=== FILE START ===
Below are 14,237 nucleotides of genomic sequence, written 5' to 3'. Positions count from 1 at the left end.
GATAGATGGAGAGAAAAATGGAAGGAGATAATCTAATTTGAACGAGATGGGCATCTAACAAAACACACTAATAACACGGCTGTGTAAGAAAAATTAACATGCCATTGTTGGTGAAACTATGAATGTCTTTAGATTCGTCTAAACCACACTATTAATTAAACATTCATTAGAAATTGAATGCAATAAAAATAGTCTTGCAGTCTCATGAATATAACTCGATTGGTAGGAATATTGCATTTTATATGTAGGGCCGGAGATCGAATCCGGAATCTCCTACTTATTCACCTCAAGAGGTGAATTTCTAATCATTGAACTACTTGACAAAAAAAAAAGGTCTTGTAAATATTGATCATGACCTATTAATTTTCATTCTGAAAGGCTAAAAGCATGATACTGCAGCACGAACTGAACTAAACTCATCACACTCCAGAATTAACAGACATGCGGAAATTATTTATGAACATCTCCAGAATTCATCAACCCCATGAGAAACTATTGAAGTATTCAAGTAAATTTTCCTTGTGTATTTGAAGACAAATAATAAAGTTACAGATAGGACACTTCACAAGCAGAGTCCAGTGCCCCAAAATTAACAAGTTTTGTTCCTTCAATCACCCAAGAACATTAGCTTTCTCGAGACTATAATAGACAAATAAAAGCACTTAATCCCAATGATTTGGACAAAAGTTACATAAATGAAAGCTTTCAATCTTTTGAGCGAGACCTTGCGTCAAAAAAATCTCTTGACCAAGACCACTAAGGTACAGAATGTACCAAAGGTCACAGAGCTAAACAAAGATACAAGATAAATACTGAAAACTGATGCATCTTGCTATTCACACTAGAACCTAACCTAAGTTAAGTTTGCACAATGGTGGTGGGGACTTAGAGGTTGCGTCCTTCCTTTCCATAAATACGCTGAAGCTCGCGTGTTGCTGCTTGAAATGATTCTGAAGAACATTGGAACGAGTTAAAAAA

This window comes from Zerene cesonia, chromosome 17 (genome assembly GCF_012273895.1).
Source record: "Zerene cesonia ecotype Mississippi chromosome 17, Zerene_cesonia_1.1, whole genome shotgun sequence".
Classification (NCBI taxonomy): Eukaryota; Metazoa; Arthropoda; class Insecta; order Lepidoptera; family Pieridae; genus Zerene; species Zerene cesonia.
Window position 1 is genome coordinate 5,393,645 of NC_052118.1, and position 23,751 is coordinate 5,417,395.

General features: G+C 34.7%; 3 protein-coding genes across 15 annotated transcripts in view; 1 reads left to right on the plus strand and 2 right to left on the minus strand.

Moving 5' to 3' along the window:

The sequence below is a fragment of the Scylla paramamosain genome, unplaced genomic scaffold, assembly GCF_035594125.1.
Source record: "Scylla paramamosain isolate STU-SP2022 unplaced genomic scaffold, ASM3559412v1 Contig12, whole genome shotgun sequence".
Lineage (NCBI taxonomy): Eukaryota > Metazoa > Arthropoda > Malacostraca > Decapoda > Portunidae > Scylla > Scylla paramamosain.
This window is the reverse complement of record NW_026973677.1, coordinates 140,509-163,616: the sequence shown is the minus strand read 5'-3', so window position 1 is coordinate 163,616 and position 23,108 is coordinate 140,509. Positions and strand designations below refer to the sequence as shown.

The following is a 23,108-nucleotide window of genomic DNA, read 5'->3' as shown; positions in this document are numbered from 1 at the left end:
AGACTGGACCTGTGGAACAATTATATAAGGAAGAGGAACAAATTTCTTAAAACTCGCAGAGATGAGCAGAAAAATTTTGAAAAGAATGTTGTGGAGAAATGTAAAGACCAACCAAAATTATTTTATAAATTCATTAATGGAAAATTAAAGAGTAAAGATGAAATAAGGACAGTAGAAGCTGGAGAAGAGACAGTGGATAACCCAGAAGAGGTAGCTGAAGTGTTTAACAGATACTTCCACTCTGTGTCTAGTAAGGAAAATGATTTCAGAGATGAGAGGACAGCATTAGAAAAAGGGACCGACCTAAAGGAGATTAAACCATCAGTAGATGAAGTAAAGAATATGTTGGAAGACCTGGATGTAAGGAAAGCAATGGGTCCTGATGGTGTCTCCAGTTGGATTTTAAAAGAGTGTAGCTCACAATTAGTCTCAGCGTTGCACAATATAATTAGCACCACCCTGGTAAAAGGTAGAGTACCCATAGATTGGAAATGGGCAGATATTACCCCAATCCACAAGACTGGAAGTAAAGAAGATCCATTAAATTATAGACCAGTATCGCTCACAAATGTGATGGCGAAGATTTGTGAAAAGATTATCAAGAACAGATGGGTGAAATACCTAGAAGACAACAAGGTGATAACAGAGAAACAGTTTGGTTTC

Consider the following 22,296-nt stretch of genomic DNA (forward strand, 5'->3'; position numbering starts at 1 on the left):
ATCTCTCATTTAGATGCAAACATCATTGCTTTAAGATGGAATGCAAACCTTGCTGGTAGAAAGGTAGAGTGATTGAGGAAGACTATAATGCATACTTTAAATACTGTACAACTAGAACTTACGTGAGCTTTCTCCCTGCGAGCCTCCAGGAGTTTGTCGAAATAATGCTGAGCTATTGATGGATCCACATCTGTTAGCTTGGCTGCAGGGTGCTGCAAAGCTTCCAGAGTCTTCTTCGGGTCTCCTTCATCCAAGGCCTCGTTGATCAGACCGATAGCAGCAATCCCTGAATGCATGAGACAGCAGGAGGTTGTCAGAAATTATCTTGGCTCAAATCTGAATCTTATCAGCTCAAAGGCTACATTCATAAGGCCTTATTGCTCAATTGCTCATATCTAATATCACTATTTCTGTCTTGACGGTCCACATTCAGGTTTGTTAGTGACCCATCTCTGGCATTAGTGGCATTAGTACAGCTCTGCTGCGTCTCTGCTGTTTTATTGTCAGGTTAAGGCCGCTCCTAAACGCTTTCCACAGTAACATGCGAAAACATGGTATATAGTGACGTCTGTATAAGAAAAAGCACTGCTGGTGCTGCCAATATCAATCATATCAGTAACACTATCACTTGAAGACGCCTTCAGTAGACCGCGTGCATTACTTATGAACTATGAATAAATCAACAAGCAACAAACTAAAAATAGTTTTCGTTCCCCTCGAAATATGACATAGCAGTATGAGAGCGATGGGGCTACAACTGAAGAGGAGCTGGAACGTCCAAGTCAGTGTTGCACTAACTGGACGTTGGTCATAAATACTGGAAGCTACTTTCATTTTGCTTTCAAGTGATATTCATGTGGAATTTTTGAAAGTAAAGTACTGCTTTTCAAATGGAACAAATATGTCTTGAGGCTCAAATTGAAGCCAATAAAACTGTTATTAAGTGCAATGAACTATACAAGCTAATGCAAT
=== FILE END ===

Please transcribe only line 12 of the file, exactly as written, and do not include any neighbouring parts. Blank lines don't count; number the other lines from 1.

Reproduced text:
This window is the reverse complement of record NW_026973677.1, coordinates 140,509-163,616: the sequence shown is the minus strand read 5'-3', so window position 1 is coordinate 163,616 and position 23,108 is coordinate 140,509. Positions and strand designations below refer to the sequence as shown.